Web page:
EARLY LACK OF INTEREST IN FEEDING
Some babies are eager feeders from the word go. They drain their first bottle dry or go to work on the breast as if they'd been coached while they were still in the womb. But the majority of newborns take their first few feedings with little or no interest. Some of them don't want to feed at all. They hang up the DO NOT DISTURB sign.
Don't take this personally.
Your baby doesn't need to feed. Every newborn's body is composed of 79 percent water. By the time the baby is ten days old, she's down to 74 percent water. We assume that she's simply using up the superabundance of water that nature provided to tide her over her first few days until Mother's breast milk comes in, or the formula delivery arrives, whichever the case may be.
If your full-term, healthy baby prefers to live off her surplus water for the first few days and is all right in every other regard, don't be discouraged.
Use the time instead to count her fingers and toes. Take off her clothes, put her on your chest, and feed her with your love. When she gets hungry, she will want to be fed. Isn't she bright?
Colic is the Tower of Babel in pediatrics. Every pediatric specialty speaking its own tongue has its own idea about what causes colic. Pediatric allergists believe that colic comes from cow milk allergy, while the endocrinologists suggest that it comes from the mother's hormones. Pediatric gas t roe necrologists contend an immaturity of the baby's intestines causes it, and pediatric psychiatrists that it's the baby's response to stress and tension. When the specialty of pediatric aerospace medicine is launched, I have no doubt that its practitioners will suggest that colic comes from outer space.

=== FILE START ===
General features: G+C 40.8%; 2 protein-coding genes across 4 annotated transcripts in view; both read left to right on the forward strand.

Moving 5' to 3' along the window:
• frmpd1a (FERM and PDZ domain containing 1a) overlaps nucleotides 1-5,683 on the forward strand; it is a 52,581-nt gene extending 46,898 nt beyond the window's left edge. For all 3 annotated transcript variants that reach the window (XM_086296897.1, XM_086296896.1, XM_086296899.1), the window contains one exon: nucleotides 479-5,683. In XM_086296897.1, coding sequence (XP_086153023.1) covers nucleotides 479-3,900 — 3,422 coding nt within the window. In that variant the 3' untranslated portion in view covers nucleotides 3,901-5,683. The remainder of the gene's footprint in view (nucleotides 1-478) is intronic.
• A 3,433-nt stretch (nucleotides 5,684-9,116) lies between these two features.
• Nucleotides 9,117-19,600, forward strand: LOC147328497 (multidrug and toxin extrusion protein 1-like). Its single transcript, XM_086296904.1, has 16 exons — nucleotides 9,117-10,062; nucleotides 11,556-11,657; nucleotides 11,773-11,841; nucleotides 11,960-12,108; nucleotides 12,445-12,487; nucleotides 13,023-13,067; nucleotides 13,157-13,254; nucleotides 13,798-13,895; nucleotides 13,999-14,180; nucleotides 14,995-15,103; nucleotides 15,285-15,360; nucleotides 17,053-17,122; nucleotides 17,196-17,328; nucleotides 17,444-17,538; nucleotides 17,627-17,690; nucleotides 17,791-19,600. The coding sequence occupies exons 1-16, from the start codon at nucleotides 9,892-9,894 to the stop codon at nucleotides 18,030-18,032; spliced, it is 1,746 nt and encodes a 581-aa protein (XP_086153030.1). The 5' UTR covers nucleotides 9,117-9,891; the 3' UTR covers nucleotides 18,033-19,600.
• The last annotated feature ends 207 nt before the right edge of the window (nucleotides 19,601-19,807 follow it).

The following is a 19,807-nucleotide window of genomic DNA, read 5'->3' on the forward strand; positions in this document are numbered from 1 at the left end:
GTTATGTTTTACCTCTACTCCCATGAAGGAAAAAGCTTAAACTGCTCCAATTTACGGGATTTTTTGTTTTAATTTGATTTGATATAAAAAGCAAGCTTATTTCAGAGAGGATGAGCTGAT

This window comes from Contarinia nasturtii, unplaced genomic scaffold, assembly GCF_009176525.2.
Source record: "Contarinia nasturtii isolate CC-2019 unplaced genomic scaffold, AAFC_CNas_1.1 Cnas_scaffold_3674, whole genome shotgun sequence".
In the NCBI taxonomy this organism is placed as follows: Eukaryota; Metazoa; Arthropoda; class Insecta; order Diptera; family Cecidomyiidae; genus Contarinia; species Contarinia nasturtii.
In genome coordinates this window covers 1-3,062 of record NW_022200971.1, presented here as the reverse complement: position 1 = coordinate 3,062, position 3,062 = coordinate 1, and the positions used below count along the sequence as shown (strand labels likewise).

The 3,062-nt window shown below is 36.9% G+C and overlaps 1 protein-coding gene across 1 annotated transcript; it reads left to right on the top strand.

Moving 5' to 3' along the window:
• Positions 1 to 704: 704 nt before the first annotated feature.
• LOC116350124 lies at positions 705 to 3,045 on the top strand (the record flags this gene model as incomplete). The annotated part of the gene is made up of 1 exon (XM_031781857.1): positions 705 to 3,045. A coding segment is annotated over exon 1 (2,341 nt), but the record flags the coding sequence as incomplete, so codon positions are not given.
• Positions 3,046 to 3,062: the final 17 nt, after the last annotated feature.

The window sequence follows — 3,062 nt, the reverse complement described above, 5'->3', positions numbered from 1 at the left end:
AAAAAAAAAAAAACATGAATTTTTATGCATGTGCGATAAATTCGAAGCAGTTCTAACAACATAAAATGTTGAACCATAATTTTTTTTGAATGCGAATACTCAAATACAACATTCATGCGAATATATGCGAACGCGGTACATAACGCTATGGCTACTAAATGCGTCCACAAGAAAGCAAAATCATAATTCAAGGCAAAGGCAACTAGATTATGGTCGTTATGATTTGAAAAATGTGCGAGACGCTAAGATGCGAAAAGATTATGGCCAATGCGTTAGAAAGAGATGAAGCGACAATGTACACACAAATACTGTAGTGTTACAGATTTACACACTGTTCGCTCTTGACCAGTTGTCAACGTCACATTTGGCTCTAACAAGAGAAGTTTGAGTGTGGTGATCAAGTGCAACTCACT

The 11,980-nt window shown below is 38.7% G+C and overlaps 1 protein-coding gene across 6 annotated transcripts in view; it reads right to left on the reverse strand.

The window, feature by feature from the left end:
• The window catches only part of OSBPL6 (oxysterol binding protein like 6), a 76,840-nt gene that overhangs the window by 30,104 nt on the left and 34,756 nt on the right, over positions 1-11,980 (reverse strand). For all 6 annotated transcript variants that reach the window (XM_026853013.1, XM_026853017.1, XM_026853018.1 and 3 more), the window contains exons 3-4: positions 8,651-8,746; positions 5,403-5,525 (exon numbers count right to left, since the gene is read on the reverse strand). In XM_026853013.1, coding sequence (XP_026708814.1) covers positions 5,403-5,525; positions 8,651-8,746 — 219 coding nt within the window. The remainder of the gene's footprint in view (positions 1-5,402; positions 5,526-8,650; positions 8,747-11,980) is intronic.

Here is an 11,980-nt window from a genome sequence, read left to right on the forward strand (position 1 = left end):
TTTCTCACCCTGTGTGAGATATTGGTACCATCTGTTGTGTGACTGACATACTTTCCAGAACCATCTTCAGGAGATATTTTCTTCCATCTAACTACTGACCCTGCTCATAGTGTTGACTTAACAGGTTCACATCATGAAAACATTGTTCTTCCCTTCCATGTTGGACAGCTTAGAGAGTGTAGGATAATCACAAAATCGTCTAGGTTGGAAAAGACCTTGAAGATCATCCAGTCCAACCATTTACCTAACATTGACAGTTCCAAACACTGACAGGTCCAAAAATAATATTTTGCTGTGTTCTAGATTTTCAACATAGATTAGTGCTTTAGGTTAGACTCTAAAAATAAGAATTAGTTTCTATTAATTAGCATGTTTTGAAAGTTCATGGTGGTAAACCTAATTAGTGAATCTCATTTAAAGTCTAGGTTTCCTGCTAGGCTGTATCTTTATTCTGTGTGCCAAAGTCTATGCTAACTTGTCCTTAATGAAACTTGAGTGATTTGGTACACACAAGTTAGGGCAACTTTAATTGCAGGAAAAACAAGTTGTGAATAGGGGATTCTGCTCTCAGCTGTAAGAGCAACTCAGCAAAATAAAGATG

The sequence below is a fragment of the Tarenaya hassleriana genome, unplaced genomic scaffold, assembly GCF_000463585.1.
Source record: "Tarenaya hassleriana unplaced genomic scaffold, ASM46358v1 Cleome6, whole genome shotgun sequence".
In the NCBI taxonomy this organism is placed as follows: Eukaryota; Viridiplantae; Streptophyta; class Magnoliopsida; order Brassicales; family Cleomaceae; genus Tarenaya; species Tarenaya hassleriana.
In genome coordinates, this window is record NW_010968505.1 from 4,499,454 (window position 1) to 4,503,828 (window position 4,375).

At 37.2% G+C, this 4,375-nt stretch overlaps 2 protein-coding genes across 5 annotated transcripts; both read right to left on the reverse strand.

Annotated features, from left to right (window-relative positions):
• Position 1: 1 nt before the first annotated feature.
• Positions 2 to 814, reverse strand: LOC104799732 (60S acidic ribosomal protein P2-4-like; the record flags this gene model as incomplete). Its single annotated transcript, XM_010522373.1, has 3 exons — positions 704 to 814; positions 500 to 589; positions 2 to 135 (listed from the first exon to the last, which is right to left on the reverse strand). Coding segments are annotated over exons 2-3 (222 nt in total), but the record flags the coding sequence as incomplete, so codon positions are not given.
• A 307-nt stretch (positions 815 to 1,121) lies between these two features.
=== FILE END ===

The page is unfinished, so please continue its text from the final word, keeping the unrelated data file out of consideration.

For the life of me, I don't know why every specialty claims to know what causes colic. None of them has an effective treatment, and you'd think that, given the lack of solid information or convincing arguments, they'd all keep quiet when the subject comes up.
Doctors don't even agree on what colic actually is. From its name, you would imagine that it had something to do with the colon. And, actually, when the term colic is used in its narrowest sense, it refers to the crampy, abdominal pain that some babies get while they eat. When used in a wider sense, it extends to excessive, cyclic crying of any type and from any cause; and finally, the term widens out to the horizons when the word excessive is scratched.
How can we recognize a "typical baby with colic"?
Charles Darwin described colic almost 100 years ago as "infants' . . . utter violent and prolonged screams. Whilst thus screaming, their eyes are firmly closed so that the skin round them is wrinkled and the forehead contracted into a frown. The mouth is widely opened . . . so as to assume a squarish form. The breath is inhaled spasmodically." That picture is still pretty good and can be completed by adding that the legs are either drawn up to the belly or forcefully stretched out, and the infant emits the sounds of passing wind. How often do we see this picture, and how often is the baby going through just regular cyclic fussing?
In the first place, since seven out of eight normal healthy babies have regular crying periods, you must assume that regular periods of crying are normal. Some people even suggest that crying serves a purpose, like blowing off steam.
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